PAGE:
“These kids need to realize that the recruiting process has landscape. Now everybody wants to be older,” Southern boys basketball coach Will Maynard said. “You’ve got to recognize that if you have a good offer, and you’ve been on a good visit and you’ve got a good relationship with the coach, you need to take the offer. If you wait 'til the spring, you’ve got to deal with JUCOs and the transfer portal. Last thing you want to do is deal with the transfer portal.”
Sheppard’s contacted six schools, but the NCAA’s recent decision to extend its “dead period” for all Division I and II schools through June 30, prohibiting in-person scouting and face-to-fact of any kind, has made his search harder. Though athletes are still permitted to send emails and texts this month, Sheppard can’t visit anywhere and it’s dried up his options.
“It’s been more than a month of just sitting here,” Sheppard said, “and really just hoping.”
O’Dea said Albury is waiting until he could potentially visit campuses in July. The Eagles are fielding calls daily from Division III programs, but Albury is hoping to garner some financial help through scholarships. Some programs have told O’Dea that they can’t hold out much longer.
“If he goes D3, someone got very lucky,” O’Dea said.
Sheppard, O’Dea said, is waiting to see what his best friend does.
Several athletes who’d once aimed for a four-year university are reconsidering. Sheppard has plans to spend his first year at Anne Arundel Community College. Meade’s Oct’taviah “OJ”Jenkins decided to play at Monroe Community College, a Division I JUCO program.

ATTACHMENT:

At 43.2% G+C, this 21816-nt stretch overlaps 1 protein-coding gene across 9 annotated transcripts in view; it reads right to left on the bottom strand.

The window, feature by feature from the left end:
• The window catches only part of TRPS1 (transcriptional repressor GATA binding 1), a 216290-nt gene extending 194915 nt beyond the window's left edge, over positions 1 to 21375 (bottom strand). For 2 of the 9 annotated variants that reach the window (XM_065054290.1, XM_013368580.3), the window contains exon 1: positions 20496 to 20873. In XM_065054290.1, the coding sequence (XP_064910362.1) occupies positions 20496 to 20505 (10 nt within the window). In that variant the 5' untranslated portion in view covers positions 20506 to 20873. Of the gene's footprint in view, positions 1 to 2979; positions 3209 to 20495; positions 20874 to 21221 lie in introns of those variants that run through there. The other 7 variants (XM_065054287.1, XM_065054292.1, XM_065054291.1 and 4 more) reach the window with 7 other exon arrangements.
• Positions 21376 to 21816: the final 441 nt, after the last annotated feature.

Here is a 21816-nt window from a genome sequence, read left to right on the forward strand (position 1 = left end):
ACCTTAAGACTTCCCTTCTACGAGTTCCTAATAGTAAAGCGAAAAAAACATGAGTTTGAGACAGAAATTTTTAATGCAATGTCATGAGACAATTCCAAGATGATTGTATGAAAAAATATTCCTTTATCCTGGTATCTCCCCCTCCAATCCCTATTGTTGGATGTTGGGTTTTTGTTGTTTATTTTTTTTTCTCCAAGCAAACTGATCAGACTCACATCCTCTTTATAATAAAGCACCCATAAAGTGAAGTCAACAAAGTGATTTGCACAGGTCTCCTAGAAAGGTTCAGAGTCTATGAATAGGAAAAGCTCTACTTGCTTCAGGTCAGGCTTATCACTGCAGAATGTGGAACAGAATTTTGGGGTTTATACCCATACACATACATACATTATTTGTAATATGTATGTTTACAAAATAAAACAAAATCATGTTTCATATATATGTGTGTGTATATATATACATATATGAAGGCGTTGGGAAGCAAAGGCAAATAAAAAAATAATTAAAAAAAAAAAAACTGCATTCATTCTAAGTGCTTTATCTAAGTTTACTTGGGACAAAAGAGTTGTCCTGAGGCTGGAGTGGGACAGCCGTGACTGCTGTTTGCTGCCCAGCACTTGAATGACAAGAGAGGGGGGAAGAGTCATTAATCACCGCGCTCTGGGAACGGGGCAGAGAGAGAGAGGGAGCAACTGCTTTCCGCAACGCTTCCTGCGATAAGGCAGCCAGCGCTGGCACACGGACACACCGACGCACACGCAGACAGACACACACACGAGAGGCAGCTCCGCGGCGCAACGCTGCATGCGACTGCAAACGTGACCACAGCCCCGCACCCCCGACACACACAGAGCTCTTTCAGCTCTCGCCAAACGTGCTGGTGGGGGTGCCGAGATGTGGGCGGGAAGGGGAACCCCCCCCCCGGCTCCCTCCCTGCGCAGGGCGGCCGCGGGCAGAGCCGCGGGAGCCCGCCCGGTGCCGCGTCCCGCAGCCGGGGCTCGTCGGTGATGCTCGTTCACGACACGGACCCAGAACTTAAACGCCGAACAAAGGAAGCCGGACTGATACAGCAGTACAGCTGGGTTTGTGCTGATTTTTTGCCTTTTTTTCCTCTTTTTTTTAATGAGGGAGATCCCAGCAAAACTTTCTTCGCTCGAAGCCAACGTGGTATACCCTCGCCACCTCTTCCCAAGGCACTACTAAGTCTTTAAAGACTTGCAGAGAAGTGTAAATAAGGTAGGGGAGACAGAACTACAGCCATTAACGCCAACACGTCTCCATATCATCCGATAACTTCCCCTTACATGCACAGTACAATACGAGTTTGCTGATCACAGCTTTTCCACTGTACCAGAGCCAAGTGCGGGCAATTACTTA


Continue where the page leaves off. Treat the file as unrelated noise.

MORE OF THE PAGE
After a year of turning both academics and athletics around, Meade lineman Shawn Gross doesn’t know what he’ll do yet.
He stopped by Mustangs football coach Mike Francis’ house on Mother’s Day, because he was lonely, missing his mother who died three years ago on her way to see her son play football. Gross also wanted Francis’ advice on the senior’s future options. He wants to find a trade school where he could also continue his sport. He’s considering joining the military.
He’s also considering what his mother wanted for him.
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“Her role was for him to be the first one in the family to go to college,” Francis said.
Landing athletes anywhere at all has been tricky for Francis. It’s not just that the pandemic has made connections between college programs and high school seniors as shoddy as small-town Internet.
The NCAA waived eligibility requirements regarding SAT scores, which helps Francis’ athletes, considering they’ve been waiting to retake the SATs since March 14. But that’s not the only thing they’re waiting on.
“We have a handful of seniors waiting ... to see how their grades ended third quarter,” Francis said. When all this came about, it slowed down the process, almost to a crawl, for sure. We don’t know.”
Francis has always been a realist, and as the pandemic continues, it’s helped him contextualize things when he’s laying out options for his players.
“I’ve never subscribed to selling kids on dreams. The truth of the matter is the world is not good for everybody,” Francis said, “so how do you make it work for you? I’m not going to make you think you’re going to play Power 5 football when you can’t. We’re going to take advantage of the opportunities in front of us.”